An innovative psychoeducational intervention designed to raise awareness, teach skills, and affect attitudes toward dating violence was presented to fraternity and sorority members. The content of the intervention focused specifically on ways that stereotypical and misogynistic beliefs contribute to dating violence. Initial evaluation indicated that the participants had significantly fewer stereotypical gender role attitudes that support dating violence. Implications are presented for the prevention of dating violence.
Dating violence is a significant problem on college campuses that requires preventive interventions (Hage, 2000; Knox, Custis, & Zustnan, 2000). In addition, sexist and stereotypical attitudes that support abusive dating behavior have been recognized as potential risk factors (Franchina, Eisler, & Moore, 2001; Riggs & O'Leary, 1996). Previous research has found that fraternity and sorority membership is related to stereotypical beliefs concerning gender differences and dating violence (Kalof & Cargill, 1991; Worth, Matthews, & Coleman, 1990), suggesting that fraternity and sorority members may be at high risk for involvement in dating violence. In this article, we evaluate current approaches by college counseling centers to prevent dating violence, describe a new prevention program, and discuss the effectiveness of this intervention for sorority and fraternity members.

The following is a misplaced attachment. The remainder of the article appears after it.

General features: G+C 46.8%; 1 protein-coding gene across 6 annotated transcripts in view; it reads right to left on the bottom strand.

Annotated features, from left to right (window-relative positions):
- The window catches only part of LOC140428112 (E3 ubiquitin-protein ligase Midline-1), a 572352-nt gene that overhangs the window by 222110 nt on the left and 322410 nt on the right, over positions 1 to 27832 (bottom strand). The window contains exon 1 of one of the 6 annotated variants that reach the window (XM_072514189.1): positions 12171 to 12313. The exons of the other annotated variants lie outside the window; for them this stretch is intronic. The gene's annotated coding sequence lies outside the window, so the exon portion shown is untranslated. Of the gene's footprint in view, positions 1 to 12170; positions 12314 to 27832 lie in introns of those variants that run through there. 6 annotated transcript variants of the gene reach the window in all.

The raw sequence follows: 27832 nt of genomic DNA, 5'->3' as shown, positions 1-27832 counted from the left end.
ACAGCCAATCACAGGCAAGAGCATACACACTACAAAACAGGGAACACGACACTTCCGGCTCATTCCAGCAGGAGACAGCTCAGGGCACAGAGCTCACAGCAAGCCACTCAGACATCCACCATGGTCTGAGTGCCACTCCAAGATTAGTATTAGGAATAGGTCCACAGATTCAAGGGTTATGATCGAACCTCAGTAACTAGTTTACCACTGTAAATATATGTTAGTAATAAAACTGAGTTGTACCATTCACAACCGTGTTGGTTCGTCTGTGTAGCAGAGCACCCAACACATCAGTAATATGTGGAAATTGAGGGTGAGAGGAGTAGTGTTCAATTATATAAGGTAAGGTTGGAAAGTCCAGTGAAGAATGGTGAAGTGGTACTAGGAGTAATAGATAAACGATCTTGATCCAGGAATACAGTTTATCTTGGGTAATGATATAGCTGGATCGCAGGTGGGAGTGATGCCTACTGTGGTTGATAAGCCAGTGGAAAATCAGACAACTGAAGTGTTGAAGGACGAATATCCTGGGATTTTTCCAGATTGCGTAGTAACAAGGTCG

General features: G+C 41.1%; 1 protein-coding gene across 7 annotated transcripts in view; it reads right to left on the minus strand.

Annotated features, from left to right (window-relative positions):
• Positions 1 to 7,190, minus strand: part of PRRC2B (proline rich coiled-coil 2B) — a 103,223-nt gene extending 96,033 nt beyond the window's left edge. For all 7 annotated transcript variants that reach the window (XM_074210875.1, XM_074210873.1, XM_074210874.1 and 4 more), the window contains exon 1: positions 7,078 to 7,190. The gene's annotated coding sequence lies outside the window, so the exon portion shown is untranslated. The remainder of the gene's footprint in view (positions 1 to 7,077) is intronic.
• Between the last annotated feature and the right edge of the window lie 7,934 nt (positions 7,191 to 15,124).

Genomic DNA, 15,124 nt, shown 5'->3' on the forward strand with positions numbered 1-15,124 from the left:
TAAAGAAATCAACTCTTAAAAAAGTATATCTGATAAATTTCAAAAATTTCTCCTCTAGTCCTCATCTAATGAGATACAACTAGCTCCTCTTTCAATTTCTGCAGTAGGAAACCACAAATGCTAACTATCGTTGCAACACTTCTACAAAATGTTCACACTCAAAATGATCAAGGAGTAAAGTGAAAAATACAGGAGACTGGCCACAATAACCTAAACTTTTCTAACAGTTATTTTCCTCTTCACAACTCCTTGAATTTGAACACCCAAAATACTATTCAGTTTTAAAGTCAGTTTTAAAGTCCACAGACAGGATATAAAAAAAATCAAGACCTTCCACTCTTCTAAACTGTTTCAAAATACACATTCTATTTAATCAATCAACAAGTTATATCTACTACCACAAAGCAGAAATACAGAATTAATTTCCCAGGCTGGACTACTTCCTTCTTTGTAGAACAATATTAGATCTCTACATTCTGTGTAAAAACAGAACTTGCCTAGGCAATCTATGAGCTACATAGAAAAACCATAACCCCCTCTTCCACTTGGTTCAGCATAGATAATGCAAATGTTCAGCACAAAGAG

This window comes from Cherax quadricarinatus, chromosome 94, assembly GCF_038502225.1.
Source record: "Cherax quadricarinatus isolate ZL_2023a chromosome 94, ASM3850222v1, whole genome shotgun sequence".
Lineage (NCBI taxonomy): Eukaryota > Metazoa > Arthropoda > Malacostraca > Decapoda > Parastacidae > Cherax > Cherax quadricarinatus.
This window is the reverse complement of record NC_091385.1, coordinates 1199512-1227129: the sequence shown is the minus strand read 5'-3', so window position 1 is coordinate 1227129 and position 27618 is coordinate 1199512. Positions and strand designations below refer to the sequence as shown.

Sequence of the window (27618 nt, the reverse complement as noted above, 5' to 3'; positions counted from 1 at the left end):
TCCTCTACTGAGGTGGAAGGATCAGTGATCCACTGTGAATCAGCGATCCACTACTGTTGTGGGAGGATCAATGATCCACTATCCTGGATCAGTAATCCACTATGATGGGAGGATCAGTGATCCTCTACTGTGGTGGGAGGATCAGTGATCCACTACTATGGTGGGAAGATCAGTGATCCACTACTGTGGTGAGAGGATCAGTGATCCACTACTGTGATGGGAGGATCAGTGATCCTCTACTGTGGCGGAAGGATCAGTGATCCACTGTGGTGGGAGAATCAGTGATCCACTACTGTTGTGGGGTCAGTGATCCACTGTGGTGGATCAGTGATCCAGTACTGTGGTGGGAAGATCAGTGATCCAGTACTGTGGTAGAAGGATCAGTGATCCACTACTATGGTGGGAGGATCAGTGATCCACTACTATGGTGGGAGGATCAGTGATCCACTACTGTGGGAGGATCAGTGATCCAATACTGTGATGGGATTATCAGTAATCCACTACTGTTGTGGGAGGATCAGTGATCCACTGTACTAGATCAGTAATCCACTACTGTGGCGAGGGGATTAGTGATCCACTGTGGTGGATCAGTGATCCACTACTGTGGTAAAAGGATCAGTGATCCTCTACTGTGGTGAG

It has been estimated that 1 in 3 college students has experienced or been the initiator of violence in a dating relationship (Lloyd, 1991 ; Thompson, 1991). Foo and Margolin (1995) estimated that more than one fifth of the undergraduate dating population are physically abused by their dating partners. It has been suggested that an even greater percentage of dating partners are psychologically abused than are physically abused (Sharpe & Taylor, 1999). Furthermore, research has shown that verbal abuse is related to physical aggression and that psychological abuse may precede physical abuse (Magdol et al., 1997).
Research has found the effectiveness of treating adults who have committed intimate violence to be limited, with outcome studies often finding high recidivism rates (e.g., Gondolf, 1999; Schwartz & Waldo, 2003), thus indicating a need for alternative approaches that are focused on prevention (Hage, 2000). Although the prevalence and variables associated with college dating violence have been well researched, a dearth of information exists with regard to innovative and successful intervention programs.
Often, university counseling centers conduct preventive interventions for dating violence in the form of educational presentations by counseling center staff. However, research indicates several limitations of this approach. First, the focus is often on the education of potential victims rather than on changing variables (e.g., attitudes, beliefs concerning dating violence) of both parties potentially involved in dating violence. In addition, it has been questioned if didactic presentations by staff are relevant to college students' life context (Kuffel & Katz, 2002). Identifying vehicles that convey factual messages and still capture the interest of a college student audience can be particularly challenging. Traditional efforts in psychoeducation often take the form of didactic presentations in a lecture format (Kuffel & Katz, 2002); however, peer-initiated interventions have been found to be more successful, particularly in increasing self-efficacy (Story, Lytle, Birnbaum, & Perry, 2002). Finally, criticism of education efforts about partner violence includes the concern that many programs focus on the individial and fall short of promoting cultural change (Hong, 2000). Thus, it has been suggested that the social and cultural factors that underlie intimate violence need to be addressed in preventive interventions (Hage, 2000; Walker, 1989), including attitudes and beliefs regarding dating violence (Slep, Cascardi, Avery-Leaf, & O'Leary, 2001). …